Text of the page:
I have followed Cara Hunter from her debut for good reason – she’s brilliant. One of my favourite thriller writers does it again, and she delivers another police procedural with her police team that we grow a deeper and deeper connection with. The Whole Truth is captivating, full of mystery, tension, moral dilemma and outstanding in its observational power that urges you to think profoundly about very sensitive issues.
DI Adam Fawley and his team are investigating a rape charge where a male student has accused his female professor of rape, using her position of power to control submission. There are so many reversals of direction throughout the story that you never quite know the truth, but it does illustrate the challenging perceptions of rape when it’s just one word against another and the evidence appears consensual or inconclusive.
In stark contrast, in terms of brutality and an evil calculated psyche, the ‘Roadside Rapist’ – Gavin Parrie, is released from prison and has vowed his revenge on the main detective who hunted him down. Adam Fawley was the detective who built the case against him and used evidence from one of his victims to guarantee the conviction. That victim is now Adam’s wife, Alex, and the suspicion is that the evidence was planted, which is what Parrie has claimed. The twists and surprises in this revenge laden mystery create an atmosphere that is full of menace, drama, fatigue and fear, all while Alex is almost at full term with her pregnancy.
Once again Cara Hunter uses modern storytelling mechanics to deliver her story including the use of podcasts (which plays a big role in this novel), social media, text conversations, interview transcripts and voice recordings. I have wondered if this would get too much and start becoming a distraction but so far it hasn’t, however, I did feel the graphic image of a smartphone with the text conversation laid out started to go that direction. Maybe I’m too traditional but I would hate to see the overuse of graphics in a fictional thriller novel.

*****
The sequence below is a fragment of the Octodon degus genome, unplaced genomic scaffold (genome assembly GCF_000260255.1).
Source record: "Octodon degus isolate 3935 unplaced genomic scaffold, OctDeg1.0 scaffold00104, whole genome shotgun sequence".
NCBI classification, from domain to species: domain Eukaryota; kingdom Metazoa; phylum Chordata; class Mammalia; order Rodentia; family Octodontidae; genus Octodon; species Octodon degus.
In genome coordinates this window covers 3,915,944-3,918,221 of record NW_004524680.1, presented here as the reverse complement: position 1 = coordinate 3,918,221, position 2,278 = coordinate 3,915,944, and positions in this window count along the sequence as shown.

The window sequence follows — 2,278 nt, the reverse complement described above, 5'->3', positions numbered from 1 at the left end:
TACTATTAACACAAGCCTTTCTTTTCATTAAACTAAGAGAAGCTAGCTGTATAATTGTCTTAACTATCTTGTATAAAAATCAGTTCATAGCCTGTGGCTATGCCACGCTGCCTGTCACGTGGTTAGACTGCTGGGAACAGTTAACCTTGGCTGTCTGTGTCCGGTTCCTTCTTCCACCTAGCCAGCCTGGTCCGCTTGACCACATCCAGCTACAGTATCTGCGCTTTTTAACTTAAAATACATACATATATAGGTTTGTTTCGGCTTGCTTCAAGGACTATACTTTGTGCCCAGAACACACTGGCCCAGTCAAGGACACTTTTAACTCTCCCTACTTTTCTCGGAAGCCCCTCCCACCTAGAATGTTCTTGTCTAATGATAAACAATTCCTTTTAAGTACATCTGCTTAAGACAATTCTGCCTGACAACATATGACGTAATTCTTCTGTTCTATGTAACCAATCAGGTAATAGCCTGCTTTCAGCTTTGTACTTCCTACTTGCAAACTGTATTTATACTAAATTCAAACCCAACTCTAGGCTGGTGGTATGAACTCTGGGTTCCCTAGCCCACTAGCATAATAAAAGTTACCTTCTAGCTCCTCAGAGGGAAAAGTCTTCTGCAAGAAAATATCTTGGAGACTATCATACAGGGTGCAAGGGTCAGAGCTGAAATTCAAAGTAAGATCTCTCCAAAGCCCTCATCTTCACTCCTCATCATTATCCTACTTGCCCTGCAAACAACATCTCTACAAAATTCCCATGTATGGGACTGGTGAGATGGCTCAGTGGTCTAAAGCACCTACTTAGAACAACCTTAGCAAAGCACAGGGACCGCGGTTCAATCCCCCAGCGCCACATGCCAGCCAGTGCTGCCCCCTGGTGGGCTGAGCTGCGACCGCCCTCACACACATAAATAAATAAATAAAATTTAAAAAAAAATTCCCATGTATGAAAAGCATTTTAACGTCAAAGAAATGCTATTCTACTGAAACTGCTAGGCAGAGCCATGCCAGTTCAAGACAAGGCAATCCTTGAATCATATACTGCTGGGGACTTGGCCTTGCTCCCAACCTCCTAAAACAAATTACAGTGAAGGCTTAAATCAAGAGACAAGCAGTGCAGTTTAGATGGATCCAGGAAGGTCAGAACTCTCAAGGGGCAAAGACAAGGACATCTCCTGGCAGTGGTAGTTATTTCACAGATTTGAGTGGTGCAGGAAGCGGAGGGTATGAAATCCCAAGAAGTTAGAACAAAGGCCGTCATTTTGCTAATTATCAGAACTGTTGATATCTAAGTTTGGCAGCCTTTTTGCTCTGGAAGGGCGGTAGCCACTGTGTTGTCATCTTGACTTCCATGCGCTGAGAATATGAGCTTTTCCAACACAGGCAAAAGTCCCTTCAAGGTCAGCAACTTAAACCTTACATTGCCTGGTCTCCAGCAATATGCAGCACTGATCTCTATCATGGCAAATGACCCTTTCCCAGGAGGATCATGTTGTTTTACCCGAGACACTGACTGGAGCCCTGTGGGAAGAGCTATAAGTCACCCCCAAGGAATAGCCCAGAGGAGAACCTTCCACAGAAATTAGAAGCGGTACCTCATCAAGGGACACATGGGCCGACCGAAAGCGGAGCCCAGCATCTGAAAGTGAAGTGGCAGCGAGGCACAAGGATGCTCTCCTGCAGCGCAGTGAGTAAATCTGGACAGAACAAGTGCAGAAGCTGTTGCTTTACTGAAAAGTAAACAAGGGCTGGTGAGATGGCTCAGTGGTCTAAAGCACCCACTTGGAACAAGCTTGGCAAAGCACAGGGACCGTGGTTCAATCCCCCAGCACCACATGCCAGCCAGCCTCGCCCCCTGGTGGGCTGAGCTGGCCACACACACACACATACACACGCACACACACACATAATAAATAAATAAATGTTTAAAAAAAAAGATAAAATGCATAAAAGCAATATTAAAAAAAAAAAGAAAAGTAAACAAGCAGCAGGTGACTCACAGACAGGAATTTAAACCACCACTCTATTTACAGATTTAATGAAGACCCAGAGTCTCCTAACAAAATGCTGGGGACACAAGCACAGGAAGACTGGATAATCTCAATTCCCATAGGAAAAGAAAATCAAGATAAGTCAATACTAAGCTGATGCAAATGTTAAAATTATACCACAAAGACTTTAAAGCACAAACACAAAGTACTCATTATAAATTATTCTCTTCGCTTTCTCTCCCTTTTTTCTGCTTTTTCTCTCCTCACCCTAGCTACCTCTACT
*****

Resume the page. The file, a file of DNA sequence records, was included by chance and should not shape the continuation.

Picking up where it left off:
While major investigations are solved, other supporting plots and rivalries are not fully resolved and tied up in a pretty bow, which is a more realistic conclusion. There is always the next book to take these relationships further. I thoroughly enjoyed the development of the team members as their personal lives are drawn with greater depth and circumstance as they face difficulties and challenges with private issues that start creeping into their police work.
I think this was a challenging subject illustrating the horrendous crime of rape, but Cara presented a range of scenarios without being insensitive or graphic. I would like to thank Cara Hunter, Penguin UK and NetGalley for providing me with a free ARC in return for an honest review.